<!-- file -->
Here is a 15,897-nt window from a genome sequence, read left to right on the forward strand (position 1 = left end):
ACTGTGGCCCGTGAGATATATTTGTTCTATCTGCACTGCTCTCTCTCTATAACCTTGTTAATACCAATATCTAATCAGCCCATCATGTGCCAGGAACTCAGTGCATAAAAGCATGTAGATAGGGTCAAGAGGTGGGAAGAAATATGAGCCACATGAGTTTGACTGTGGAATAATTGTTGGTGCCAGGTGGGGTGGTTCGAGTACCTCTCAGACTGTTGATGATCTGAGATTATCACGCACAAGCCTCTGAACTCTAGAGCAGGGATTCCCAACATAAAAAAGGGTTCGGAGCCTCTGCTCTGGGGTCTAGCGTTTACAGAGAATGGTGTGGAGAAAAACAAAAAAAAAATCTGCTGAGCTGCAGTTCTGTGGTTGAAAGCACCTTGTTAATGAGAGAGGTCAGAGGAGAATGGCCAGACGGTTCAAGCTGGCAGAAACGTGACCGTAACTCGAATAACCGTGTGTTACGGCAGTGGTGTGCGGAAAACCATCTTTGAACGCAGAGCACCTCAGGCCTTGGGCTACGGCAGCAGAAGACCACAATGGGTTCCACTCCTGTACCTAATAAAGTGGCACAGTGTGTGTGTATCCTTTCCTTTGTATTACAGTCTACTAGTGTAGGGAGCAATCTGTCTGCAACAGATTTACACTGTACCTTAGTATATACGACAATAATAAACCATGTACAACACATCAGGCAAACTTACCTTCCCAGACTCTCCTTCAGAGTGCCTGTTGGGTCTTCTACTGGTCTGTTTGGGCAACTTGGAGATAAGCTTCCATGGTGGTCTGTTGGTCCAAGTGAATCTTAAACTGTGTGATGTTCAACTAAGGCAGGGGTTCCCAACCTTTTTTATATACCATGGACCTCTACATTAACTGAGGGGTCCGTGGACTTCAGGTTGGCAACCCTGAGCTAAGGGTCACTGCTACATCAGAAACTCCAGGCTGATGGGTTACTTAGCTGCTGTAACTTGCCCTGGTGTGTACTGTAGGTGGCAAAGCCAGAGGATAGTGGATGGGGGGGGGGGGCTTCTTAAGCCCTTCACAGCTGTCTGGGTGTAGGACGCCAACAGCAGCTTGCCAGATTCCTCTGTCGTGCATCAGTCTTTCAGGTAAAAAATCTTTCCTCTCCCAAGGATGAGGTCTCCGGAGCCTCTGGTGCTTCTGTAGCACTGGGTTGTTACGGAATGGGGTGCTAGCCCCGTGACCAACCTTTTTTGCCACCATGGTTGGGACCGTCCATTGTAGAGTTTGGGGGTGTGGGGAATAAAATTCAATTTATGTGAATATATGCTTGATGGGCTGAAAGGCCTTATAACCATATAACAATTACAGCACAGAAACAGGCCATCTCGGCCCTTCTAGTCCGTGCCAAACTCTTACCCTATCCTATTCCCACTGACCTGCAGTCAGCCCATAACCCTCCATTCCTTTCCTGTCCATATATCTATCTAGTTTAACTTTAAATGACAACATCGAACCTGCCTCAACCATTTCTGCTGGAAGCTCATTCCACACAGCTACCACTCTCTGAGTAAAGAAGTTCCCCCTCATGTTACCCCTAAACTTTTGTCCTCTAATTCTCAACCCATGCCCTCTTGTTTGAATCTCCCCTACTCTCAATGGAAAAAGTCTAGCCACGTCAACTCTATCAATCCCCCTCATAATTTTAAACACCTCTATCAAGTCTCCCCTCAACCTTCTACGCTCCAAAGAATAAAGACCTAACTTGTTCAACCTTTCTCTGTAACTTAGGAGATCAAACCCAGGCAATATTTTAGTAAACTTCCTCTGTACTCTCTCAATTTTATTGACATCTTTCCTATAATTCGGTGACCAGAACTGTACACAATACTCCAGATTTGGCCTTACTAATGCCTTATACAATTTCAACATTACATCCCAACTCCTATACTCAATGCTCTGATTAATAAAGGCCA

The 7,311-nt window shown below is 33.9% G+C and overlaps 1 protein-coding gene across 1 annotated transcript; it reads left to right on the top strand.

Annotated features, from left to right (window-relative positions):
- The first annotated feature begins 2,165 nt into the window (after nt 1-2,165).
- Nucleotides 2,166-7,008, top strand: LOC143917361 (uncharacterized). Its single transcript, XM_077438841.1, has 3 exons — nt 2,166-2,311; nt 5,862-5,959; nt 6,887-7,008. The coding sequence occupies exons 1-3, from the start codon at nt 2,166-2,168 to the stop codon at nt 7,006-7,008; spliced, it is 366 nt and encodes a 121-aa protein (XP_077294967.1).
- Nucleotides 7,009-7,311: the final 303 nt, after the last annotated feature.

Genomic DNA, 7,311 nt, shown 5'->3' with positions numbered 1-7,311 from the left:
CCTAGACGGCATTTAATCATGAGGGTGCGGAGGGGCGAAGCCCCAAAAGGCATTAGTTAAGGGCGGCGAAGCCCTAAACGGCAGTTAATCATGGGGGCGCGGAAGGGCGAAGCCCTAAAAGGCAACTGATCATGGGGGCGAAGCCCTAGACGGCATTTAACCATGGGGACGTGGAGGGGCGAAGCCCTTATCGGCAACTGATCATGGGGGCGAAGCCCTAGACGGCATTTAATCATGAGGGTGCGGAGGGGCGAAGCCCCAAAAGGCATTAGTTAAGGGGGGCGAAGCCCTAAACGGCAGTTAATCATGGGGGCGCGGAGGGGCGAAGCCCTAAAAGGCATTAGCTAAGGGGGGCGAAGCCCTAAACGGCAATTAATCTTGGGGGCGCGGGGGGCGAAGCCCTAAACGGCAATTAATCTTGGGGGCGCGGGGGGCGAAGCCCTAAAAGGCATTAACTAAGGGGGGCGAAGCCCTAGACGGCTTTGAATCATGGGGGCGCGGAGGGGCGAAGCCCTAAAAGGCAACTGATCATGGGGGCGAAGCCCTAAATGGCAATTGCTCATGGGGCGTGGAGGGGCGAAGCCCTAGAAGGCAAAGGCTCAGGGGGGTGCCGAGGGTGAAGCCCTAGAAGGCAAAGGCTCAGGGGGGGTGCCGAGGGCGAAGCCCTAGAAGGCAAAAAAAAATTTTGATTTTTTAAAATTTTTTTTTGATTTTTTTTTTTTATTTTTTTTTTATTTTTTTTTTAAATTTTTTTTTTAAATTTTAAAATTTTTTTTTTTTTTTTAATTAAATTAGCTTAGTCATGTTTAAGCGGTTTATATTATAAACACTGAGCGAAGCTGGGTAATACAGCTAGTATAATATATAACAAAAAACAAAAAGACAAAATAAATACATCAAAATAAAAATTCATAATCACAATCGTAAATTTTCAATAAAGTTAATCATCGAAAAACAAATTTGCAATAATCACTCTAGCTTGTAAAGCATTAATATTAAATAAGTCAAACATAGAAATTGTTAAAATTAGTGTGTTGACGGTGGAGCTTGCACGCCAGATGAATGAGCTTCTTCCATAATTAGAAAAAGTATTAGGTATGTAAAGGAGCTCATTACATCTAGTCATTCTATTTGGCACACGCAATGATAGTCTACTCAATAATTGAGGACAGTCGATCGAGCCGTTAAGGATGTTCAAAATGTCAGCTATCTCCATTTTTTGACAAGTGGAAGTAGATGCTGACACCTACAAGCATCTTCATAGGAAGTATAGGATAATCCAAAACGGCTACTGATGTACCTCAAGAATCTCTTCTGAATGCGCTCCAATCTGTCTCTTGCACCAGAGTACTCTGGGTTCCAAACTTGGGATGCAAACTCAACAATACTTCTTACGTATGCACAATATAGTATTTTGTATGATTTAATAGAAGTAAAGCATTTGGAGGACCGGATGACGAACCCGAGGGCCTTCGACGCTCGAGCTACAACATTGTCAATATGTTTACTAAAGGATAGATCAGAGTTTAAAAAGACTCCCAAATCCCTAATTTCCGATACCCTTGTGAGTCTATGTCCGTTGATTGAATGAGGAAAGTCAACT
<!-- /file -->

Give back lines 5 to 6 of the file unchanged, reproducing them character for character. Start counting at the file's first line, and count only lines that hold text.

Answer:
- The first annotated feature begins 2,165 nt into the window (after nt 1-2,165).
- Nucleotides 2,166-7,008, top strand: LOC143917361 (uncharacterized). Its single transcript, XM_077438841.1, has 3 exons — nt 2,166-2,311; nt 5,862-5,959; nt 6,887-7,008. The coding sequence occupies exons 1-3, from the start codon at nt 2,166-2,168 to the stop codon at nt 7,006-7,008; spliced, it is 366 nt and encodes a 121-aa protein (XP_077294967.1).